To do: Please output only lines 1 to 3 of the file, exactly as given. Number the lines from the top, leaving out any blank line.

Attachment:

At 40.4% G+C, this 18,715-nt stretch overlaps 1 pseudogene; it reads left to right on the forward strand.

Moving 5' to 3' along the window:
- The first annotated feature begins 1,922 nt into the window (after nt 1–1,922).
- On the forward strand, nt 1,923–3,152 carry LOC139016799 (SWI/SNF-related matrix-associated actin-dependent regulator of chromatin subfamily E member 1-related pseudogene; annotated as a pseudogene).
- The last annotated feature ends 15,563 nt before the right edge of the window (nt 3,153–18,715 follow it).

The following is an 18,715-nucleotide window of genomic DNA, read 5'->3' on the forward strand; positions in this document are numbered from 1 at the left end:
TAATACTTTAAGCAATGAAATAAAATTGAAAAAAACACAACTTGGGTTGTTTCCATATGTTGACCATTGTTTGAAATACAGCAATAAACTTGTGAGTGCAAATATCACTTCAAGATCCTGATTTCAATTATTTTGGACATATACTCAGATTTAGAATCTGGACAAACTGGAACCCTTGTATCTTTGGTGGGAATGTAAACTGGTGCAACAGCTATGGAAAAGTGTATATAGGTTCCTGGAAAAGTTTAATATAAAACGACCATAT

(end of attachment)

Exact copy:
At 40.4% G+C, this 18,715-nt stretch overlaps 1 pseudogene; it reads left to right on the forward strand.

Moving 5' to 3' along the window:
- The first annotated feature begins 1,922 nt into the window (after nt 1–1,922).